If you don’t have the basic tools you need, you won’t be able to do any work on your own car—and that’s no good for anyone with a DIY spirit. Gather the 11 essential gadgets you need to keep your car running well and save yourself in the event of car trouble, and you’ll be prepared for anything.
1. Safety Basics
If you plan to work on your car at all, assemble the basic safety tools you’ll need to get any job done. You want a sturdy pair of gloves to help you grip and handle parts of the engine. Add safety glasses to your safety kit to protect your eyes from debris and dangers while you work. And don’t forget a good light. A simple auto light that can be attached to the hood of the car is best, but even a flashlight will do. It’s a simple law of nature that if something’s going to go wrong with your car, it will happen when it’s dark out.
2. Drip Pan
If you want to work on your car, but you don’t want to create an environmental mess everywhere, get a drip pan. This is a simple but oft-overlooked piece of automotive equipment that will make a world of difference. Stick a drip pan under your car any time you’re changing out fluids or moving major pieces in and out of the vehicle. The drip pan catches all those corrosive chemicals, which will otherwise rain right down on your driveway or garage. If you do end up spilling some fluids outside the pan, throw some kitty litter on the spill. The litter will soak up the chemicals and make cleanup much easier.
3. Tire Sealant
Always carry a can of tire sealant in the car in the event of a punctured tire. Sometimes, this little can will make the difference between getting home safely and putting a spare tire on your car. Small holes in the tire can be repaired with a can of tire sealant. It’s a quick fix and it’s not permanent, but it can help you get to your destination so you can more properly fix that busted tire.
4. Jumper Cables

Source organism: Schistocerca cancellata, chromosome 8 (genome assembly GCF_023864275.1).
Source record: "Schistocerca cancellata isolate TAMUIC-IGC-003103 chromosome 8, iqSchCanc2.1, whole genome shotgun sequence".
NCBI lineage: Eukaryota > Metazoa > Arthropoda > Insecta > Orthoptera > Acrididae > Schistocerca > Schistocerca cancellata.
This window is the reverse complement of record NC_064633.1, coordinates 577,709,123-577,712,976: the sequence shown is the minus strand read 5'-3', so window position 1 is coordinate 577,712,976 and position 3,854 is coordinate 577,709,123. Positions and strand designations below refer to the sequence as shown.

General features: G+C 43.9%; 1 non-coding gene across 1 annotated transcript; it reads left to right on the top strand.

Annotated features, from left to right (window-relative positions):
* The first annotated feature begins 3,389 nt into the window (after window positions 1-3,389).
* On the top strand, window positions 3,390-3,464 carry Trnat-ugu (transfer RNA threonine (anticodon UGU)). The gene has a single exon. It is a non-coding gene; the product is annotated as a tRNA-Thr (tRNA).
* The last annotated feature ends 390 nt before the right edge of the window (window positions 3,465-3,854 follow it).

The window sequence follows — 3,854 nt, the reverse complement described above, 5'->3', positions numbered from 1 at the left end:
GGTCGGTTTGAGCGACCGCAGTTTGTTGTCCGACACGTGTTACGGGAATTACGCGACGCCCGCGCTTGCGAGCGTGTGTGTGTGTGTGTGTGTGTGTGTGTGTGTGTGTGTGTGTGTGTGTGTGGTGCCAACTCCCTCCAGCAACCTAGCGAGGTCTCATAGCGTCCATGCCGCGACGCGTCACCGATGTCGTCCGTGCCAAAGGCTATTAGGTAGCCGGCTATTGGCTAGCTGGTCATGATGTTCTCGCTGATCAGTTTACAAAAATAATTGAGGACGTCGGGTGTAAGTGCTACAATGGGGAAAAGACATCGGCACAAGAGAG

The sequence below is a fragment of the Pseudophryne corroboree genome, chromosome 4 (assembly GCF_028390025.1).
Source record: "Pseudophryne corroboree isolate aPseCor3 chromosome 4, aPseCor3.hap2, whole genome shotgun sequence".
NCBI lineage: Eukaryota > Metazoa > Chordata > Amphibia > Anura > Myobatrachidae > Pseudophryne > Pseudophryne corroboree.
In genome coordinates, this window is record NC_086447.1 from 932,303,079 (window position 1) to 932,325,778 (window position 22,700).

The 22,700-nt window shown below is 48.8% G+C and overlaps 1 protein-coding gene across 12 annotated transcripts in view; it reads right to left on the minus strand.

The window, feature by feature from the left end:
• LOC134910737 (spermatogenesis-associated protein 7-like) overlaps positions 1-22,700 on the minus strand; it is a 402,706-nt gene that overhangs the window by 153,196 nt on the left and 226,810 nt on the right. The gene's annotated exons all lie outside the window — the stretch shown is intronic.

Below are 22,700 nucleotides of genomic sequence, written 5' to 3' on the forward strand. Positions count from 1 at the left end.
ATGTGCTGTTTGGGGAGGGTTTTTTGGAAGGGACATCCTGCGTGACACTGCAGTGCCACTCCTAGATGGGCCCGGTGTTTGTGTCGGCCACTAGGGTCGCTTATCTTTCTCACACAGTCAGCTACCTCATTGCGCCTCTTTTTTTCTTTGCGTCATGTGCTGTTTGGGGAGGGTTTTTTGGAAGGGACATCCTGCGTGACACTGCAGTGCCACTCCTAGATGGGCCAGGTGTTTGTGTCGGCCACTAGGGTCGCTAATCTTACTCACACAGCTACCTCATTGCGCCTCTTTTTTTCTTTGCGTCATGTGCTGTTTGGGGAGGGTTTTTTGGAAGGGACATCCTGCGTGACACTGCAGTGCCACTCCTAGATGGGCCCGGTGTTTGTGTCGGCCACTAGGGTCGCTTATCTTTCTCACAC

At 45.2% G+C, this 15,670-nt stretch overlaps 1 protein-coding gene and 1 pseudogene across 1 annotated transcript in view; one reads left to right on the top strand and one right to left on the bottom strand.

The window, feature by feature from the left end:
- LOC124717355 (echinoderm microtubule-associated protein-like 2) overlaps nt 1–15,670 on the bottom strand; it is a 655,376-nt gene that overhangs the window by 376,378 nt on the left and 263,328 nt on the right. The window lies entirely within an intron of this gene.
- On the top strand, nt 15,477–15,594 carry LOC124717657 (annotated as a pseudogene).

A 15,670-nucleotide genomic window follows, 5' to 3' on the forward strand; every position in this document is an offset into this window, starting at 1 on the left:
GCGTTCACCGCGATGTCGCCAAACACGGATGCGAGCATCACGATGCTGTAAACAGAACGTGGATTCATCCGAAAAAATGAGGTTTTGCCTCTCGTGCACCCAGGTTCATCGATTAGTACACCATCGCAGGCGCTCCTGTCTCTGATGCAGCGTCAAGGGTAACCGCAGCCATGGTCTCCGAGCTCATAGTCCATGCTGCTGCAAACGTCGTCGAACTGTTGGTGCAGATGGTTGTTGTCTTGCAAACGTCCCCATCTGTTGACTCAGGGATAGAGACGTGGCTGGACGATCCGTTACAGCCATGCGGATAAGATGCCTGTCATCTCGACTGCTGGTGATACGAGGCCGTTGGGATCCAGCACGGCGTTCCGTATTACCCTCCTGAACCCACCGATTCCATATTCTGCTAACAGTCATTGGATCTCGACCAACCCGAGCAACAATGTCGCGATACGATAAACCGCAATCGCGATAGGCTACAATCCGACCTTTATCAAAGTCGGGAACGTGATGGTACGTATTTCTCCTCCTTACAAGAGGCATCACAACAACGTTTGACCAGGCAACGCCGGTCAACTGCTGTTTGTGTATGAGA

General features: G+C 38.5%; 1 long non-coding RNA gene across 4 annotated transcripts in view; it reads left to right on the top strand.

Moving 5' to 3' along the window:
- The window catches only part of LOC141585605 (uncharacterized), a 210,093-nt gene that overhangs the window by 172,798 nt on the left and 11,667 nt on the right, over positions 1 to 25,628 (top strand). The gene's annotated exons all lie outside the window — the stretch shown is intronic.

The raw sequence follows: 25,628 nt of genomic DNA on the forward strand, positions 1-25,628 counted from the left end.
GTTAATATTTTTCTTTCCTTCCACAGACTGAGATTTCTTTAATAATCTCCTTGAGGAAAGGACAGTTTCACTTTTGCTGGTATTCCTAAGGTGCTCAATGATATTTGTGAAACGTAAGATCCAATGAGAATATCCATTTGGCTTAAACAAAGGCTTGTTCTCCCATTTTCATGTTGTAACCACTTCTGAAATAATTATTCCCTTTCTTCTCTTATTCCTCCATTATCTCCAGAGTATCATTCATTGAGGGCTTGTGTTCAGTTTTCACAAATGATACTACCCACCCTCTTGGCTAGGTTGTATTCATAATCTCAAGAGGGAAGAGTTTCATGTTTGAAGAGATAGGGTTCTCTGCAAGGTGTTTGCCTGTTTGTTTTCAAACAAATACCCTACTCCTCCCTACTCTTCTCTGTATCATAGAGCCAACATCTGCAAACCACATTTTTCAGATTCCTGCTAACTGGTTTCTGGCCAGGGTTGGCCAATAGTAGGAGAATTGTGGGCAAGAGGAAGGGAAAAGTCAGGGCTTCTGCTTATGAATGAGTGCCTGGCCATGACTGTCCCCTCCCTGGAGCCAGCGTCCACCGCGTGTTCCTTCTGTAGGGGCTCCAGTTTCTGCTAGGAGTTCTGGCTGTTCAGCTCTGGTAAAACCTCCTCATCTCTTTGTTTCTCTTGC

Having a set or two of jumper cables on hand is essential. Jumper cables allow you to jump start your car when the battery dies. Keep them in the car at all times because you never know when they’ll come in handy for you or someone else. Jumper cables are marked with symbols on them to make them easy to use. Look near the handles, and you’ll see where the cables are supposed to connect to the battery.
Grab hold of spark plugs, hoses, and other sensitive parts of your car with a good pair of pliers. Always use the right tool for the job to prevent doing damage to your vehicle. Pliers allow you to handle pieces that you don’t want to break or damage.
6. Ice Scraper
It’s a simple tool that seems ubiquitous—until you step outside on a freezing winter day and discover that you don’t have one. Always keep a good ice scraper in the car even if you live in an area where frost is rare, because you don’t want to be caught unprepared when winter’s fury strikes.
7. Strong Chain
If you live in an area with heavy snow and ice or you plan to drive in rough terrain, keep strong chains handy in the car. Tire chains prevent slippage and give your wheels better grip on dangerous roads. Tire chains are specifically fitted to your wheels, so purchase these for the vehicle you intend to use them with and not as an any-vehicle tool.
8. Socket Set
You won’t get a lot of work done on your car without a good socket set. You’ll need to remove bolts to reach your spark plugs and other stuff under the hood you might need to maintain or repair, so look for a standard, simple set containing both regular and metric measurements. Check that the set includes 1/2-inch, 1/4-inch, and 3/8-inch sockets, which are common sizes you’ll need for auto work. The set will include the ratchet, so you’ll have everything you need to grip those nuts and bolts that hold your car together.
Get a few screwdrivers in multiple sizes and types, and you’ll end up using them for everything. Screwdrivers can help you with prying out pieces you need to work on or replace, and there are all sorts of screws holding your car together.
A small pair of simple wirecutters will help you get all sorts of automated-related DIY projects done. If you have a mind to install a stereo or add speakers, wire new headlights or address any electrical issues in your car, you need wirecutters. Get a good, sharp pair that feels comfortable in your hand, and you can get to your car-related DIY projects even sooner.
11. Owner’s Manual
One of the most essential tools you’ll need is actually the owner’s manual for your car. This will contain detailed specs and information that will tell you all sorts of stuff you need to know about measurements, tire pressure, and other vehicle essentials. Look up parts that need replacement and get the exact information you need to make the right purchase. Keep the manual in the glove box so it’s always on hand.